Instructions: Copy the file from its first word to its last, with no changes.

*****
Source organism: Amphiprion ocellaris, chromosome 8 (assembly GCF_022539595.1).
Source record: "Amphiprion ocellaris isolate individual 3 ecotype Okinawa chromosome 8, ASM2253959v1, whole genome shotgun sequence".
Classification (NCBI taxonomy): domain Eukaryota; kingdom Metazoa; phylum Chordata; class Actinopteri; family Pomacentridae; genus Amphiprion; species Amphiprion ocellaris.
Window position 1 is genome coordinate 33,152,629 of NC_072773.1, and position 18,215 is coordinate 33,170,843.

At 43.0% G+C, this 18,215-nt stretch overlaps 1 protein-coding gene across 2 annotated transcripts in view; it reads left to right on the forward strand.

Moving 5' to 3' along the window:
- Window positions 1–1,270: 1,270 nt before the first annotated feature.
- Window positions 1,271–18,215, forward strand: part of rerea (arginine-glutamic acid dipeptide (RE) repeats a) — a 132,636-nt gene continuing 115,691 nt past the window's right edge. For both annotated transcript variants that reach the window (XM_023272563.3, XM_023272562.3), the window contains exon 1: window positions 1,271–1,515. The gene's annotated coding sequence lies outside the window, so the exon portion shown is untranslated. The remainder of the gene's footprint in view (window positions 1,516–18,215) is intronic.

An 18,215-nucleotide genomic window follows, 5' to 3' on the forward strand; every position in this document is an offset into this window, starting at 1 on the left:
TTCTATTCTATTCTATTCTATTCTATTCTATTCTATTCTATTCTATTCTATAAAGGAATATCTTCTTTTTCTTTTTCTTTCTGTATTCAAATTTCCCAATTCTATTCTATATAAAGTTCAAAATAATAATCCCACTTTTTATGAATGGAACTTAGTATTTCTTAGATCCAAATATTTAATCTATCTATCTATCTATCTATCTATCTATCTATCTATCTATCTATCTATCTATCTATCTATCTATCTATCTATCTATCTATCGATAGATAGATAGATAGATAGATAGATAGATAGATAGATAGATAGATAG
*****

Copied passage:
Source organism: Amphiprion ocellaris, chromosome 8 (assembly GCF_022539595.1).
Source record: "Amphiprion ocellaris isolate individual 3 ecotype Okinawa chromosome 8, ASM2253959v1, whole genome shotgun sequence".
Classification (NCBI taxonomy): domain Eukaryota; kingdom Metazoa; phylum Chordata; class Actinopteri; family Pomacentridae; genus Amphiprion; species Amphiprion ocellaris.
Window position 1 is genome coordinate 33,152,629 of NC_072773.1, and position 18,215 is coordinate 33,170,843.

At 43.0% G+C, this 18,215-nt stretch overlaps 1 protein-coding gene across 2 annotated transcripts in view; it reads left to right on the forward strand.

Moving 5' to 3' along the window:
- Window positions 1–1,270: 1,270 nt before the first annotated feature.
- Window positions 1,271–18,215, forward strand: part of rerea (arginine-glutamic acid dipeptide (RE) repeats a) — a 132,636-nt gene continuing 115,691 nt past the window's right edge. For both annotated transcript variants that reach the window (XM_023272563.3, XM_023272562.3), the window contains exon 1: window positions 1,271–1,515. The gene's annotated coding sequence lies outside the window, so the exon portion shown is untranslated. The remainder of the gene's footprint in view (window positions 1,516–18,215) is intronic.

An 18,215-nucleotide genomic window follows, 5' to 3' on the forward strand; every position in this document is an offset into this window, starting at 1 on the left:
TTCTATTCTATTCTATTCTATTCTATTCTATTCTATTCTATTCTATTCTATAAAGGAATATCTTCTTTTTCTTTTTCTTTCTGTATTCAAATTTCCCAATTCTATTCTATATAAAGTTCAAAATAATAATCCCACTTTTTATGAATGGAACTTAGTATTTCTTAGATCCAAATATTTAATCTATCTATCTATCTATCTATCTATCTATCTATCTATCTATCTATCTATCTATCTATCTATCTATCTATCTATCTATCTATCGATAGATAGATAGATAGATAGATAGATAGATAGATAGATAGATAGATAG